If we discover the beginning year of Daniel's prophecy, we can know the exact year Christ began His ministry. But since Daniel's prophecy refers to the decree of Artaxerxes for the beginning — we must go to that prophecy to discover the key year.
We must determine the EXACT YEAR of Artaxerxes decree in order to fix the starting date in Daniel's prophecy! Once we know the exact year of the decree, we can pinpoint — from this date — the exact year (483 years later) in which Christ began His ministry. It would be a simple task then to find the date of His crucifixion — three and one-half years later.
Why This Confusion?
Theologians and scholars deny Christ by claiming that He was buried on Friday and rose on Sunday — in HALF the time He said He would (Mat. 12:40).
But these same men cannot escape the fact that Christ was crucified at the END OF THE PASSOVER! Hence, they have inherited another problem. They must incorrectly say that the crucifixion occurred in a year when the Passover fell on Friday. The only possible Friday — Passover — crucifixion year would have been 33 A.D.
Theologians force themselves to put the crucifixion of Christ in 33 A.D. — to maintain the "Good-Friday, Easter-Sunday" tradition. This is the ONLY POSSIBLE year in which Christ could have been crucified at the end of the Passover — and still rise in time for Sunday morning (according to the false "one-and-a-half days" theory).
If we prove Christ was not crucified in 33 A.D. — this false idea would be destroyed!
Of course, it is quite clear that Christ's ministry lasted three and a half years. If you have not proved this, be sure to write in for our article, "The Crucifixion was not on Friday."
Now, in order to substantiate a 33 A.D. crucifixion — these scholars must date the beginning of Christ's ministry in 29 A.D. Therefore, they must either suggest the decree of Artaxerxes cannot be understood — or put it in a year which will make the 483 years end in 29 A.D.
Now it is clear why the decree of Artaxerxes is of such monumental importance. If theologians place the crucifixion in 33 A.D., they falsely place the decree of Artaxerxes in 455 B.C.
Now see the proof that Artaxerxes DID NOT issue his decree in 455 B.C. — the "Good-Friday, Easter-Sunday" tradition is shattered!
Ezra Holds Key
The book of Ezra holds the key for a correct understanding of this most important decree. Therefore it is of tremendous importance to understand what was taking place — and the chronological sequence of the book of Ezra and Nehemiah.
Ezra 1:1-2, reads "Now in the first year of Cyrus king of Persia, that the word of the Lord by the mouth of Jeremiah might be fulfilled, the Lord stirred up the spirit of Cyrus king of Persia, that he made a proclamation... Thus saith Cyrus king of Persia, The Lord God of heaven... hath charged me to build him an house at Jerusalem
Remember, this was to build the TEMPLE — not the city. This decree therefore is not the one spoken of by Daniel in chapter 9:25.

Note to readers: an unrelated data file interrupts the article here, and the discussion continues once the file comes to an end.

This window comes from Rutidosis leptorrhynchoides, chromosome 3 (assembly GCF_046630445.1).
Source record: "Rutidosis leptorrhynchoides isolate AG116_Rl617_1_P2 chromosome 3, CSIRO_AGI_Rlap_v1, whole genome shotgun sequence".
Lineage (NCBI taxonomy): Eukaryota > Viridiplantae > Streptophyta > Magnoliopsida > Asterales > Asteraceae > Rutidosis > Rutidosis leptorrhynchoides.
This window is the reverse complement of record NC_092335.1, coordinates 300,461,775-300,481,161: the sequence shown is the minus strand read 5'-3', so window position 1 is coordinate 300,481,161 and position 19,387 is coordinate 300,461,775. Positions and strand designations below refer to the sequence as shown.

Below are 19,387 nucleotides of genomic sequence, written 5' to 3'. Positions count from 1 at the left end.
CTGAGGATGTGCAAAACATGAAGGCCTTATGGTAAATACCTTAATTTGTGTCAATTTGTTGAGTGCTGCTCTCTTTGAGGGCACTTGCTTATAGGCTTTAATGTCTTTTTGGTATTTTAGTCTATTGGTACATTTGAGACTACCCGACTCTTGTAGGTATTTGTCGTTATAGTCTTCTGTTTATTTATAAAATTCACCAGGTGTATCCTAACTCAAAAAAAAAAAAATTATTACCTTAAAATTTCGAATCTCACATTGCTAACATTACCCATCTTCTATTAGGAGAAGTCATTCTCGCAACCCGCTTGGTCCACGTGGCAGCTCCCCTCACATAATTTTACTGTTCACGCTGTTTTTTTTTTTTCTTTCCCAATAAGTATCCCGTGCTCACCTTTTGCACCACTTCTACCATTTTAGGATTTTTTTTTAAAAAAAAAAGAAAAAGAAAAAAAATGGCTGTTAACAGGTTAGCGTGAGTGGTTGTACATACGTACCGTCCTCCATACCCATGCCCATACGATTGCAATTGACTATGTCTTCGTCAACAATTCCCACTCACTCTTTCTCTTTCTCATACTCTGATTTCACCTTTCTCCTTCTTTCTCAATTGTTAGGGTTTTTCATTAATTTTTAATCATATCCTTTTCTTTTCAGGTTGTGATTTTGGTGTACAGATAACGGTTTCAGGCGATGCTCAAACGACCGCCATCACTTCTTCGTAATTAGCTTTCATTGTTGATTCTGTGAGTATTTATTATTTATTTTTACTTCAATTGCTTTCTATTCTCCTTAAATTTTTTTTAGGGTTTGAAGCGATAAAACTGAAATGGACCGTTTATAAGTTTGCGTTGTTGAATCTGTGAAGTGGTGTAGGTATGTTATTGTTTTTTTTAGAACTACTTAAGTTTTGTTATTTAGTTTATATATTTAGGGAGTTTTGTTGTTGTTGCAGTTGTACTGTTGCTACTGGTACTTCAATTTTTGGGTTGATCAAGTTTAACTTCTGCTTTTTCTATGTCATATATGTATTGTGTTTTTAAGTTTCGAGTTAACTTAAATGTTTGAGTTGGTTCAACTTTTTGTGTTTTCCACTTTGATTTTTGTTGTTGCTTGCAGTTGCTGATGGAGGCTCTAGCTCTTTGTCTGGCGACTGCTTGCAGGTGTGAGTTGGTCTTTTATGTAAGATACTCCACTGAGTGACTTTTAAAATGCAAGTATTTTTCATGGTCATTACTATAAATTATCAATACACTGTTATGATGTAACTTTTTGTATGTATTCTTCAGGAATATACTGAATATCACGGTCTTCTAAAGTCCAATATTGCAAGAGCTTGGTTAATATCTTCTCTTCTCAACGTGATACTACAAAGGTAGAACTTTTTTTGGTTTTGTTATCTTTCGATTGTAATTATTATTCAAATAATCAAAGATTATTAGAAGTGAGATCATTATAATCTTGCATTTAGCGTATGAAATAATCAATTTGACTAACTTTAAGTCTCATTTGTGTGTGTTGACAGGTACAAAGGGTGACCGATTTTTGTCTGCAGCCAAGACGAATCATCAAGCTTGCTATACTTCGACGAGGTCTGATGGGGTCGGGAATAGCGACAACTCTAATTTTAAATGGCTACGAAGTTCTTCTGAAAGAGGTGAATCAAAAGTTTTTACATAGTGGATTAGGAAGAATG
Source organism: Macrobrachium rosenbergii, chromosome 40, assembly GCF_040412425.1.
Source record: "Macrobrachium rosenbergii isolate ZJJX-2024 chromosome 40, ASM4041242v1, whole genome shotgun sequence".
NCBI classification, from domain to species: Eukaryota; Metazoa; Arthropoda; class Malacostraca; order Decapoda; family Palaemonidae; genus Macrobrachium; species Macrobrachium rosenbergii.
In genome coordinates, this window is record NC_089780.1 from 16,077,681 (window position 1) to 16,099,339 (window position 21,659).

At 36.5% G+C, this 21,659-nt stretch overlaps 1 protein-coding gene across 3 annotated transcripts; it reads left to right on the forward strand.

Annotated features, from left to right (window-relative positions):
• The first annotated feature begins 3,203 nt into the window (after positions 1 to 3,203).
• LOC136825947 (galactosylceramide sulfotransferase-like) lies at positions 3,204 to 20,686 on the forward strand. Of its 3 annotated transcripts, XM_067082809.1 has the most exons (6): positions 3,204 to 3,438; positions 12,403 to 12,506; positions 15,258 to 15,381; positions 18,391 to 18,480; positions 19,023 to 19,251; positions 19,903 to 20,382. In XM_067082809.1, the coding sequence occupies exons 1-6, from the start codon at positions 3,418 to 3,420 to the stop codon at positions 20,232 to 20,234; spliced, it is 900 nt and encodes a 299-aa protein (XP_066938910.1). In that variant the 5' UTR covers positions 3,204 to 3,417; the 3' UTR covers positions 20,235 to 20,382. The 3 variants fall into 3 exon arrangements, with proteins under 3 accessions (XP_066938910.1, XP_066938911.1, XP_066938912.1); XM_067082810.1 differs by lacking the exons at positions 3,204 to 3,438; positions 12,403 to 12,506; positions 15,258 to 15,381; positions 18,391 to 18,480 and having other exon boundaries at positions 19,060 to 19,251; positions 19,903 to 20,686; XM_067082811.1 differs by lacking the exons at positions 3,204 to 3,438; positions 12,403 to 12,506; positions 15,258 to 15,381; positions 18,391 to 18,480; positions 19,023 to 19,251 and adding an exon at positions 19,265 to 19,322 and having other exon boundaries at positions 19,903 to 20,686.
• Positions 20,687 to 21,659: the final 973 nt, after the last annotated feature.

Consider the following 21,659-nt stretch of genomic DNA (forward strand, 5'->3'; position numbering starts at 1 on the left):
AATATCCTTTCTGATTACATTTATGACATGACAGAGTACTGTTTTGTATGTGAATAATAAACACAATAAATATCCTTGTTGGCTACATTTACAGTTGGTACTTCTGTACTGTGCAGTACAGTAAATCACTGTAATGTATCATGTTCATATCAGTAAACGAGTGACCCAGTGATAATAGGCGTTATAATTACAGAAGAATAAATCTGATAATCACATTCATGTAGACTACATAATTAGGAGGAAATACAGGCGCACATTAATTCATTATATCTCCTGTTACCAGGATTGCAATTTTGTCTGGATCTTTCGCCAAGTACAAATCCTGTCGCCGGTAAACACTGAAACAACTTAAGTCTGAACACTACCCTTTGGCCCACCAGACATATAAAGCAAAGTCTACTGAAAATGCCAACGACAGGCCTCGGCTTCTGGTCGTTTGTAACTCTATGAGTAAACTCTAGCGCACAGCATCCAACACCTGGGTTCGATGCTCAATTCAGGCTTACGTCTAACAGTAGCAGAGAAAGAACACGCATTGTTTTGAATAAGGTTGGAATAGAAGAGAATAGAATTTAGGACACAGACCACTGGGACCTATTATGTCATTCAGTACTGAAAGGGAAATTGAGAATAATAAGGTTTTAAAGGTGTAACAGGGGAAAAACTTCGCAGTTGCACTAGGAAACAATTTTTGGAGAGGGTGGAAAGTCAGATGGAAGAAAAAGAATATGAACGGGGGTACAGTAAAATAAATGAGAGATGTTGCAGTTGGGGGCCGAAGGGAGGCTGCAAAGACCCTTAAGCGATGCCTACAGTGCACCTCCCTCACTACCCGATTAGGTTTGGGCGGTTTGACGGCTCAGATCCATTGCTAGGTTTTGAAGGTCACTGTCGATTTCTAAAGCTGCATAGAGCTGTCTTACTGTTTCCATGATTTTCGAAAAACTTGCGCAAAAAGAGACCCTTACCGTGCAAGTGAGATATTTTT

So the people of Judah and Benjamin arose to go to the land of Palestine and began rebuilding the house of God (Ezra 1:5). They kept the Festival of Tabernacles that year in Palestine (Ezra 3:1). In the second year the ministry was installed (Ezra 3:8).
But then their troubles began!
The Samaritans began to harass the Jews. First, they tried fifth-column tactics — and attempted to overthrow the project from within. When this failed. they hired people to frustrate them. Finally, the work was stopped.
"Then the people of the land weakened the hands of the people of Judah, and troubled them in building. And hired counsellors against them, to frustrate their purpose, all the days of Cyrus king of Persia, even until the reign of Darius king of Persia" (Ezra 4:4-5).
Here is the account of the Jews' problems with the Samaritans concerning the building of the temple. It lasted throughout the days of Cyrus.
Now, note this. In Ezra 4:6-23, THE SUMMARY of all the problems the Jews had is recorded. However, this is an inset in the chain of events. The account of the problems with building the temple during the reign of Darius I ENDS at verse five and resumes in verse 24!
"And hired counsellors against them...all the days of Cyrus [538-529] king of Persia, even until the reign of Darius [the first] king of Persia [521-485] :.. Then ceased the work of the house of God which is at Jerusalem. So it ceased unto the second year of the reign of Darius [the first] king of Persia" (verses 5, 24).
It was at this time-around 520 B.C. that the books of Haggai and Zechariah were written (Ezra 5:1). The matter finally came to Darius I concerning the temple — and he ordered the construction to continue (Ezra 6:11-12). Again, this decree was to build the house of God — not Jerusalem. It is the restoration of the temple.
"And the elders of the Jews... builded, and finished it [the temple], according to the commandment of the God of Israel, and according to the commandment of Cyrus [538-529], and Darius [the first, 521-485], and Artaxerxes [the first, 464-423] king of Persia.
"And this house was finished on the third day of the month Adar, which was in the sixth year of the reign of Darius [the first, 516-515] the king."
The Jews began to build the temple during the reign of Cyrus but accomplished nothing until the beginning of the second year of Darius I [520-519]; Four years later in his sixth year, in 515 B.C. — the temple was finished.